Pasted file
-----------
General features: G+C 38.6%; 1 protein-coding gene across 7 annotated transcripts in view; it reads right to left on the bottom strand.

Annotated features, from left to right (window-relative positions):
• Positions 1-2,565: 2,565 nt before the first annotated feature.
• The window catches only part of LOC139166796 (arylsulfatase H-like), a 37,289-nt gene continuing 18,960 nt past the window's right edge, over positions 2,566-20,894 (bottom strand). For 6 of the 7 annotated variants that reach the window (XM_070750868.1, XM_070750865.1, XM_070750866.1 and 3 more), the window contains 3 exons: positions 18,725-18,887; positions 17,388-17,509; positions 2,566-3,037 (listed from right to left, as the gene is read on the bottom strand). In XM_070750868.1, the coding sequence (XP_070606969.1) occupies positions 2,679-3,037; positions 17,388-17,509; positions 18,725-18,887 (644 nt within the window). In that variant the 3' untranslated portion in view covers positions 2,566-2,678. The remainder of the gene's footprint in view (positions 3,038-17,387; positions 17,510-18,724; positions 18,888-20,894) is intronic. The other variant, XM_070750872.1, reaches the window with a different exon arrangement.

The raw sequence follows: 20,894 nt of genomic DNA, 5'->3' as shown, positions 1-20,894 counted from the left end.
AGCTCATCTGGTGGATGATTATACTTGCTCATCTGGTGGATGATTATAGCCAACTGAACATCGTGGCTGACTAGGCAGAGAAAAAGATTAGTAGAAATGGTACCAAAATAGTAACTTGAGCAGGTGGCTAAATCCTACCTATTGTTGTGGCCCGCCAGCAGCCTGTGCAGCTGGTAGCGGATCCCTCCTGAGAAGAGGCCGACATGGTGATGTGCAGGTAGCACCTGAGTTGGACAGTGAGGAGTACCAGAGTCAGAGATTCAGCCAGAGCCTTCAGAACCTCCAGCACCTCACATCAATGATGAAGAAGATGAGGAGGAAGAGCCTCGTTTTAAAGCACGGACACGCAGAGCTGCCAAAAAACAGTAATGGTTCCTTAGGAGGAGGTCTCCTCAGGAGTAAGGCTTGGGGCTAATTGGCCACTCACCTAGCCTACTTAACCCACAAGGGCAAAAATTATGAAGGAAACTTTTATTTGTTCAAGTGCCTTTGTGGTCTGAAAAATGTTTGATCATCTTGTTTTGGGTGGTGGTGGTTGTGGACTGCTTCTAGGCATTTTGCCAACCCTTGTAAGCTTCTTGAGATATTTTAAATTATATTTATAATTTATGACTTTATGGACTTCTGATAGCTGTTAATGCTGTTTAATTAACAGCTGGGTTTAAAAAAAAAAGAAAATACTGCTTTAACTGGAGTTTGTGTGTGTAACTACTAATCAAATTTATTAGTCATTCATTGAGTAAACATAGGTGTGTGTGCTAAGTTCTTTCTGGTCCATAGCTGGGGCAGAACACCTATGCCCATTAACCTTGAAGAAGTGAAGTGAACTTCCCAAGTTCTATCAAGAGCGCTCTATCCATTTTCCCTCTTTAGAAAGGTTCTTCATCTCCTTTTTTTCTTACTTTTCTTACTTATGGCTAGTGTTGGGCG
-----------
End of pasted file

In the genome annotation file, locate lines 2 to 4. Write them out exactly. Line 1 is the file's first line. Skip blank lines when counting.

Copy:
Annotated features, from left to right (window-relative positions):
• Positions 1-2,565: 2,565 nt before the first annotated feature.
• The window catches only part of LOC139166796 (arylsulfatase H-like), a 37,289-nt gene continuing 18,960 nt past the window's right edge, over positions 2,566-20,894 (bottom strand). For 6 of the 7 annotated variants that reach the window (XM_070750868.1, XM_070750865.1, XM_070750866.1 and 3 more), the window contains 3 exons: positions 18,725-18,887; positions 17,388-17,509; positions 2,566-3,037 (listed from right to left, as the gene is read on the bottom strand). In XM_070750868.1, the coding sequence (XP_070606969.1) occupies positions 2,679-3,037; positions 17,388-17,509; positions 18,725-18,887 (644 nt within the window). In that variant the 3' untranslated portion in view covers positions 2,566-2,678. The remainder of the gene's footprint in view (positions 3,038-17,387; positions 17,510-18,724; positions 18,888-20,894) is intronic. The other variant, XM_070750872.1, reaches the window with a different exon arrangement.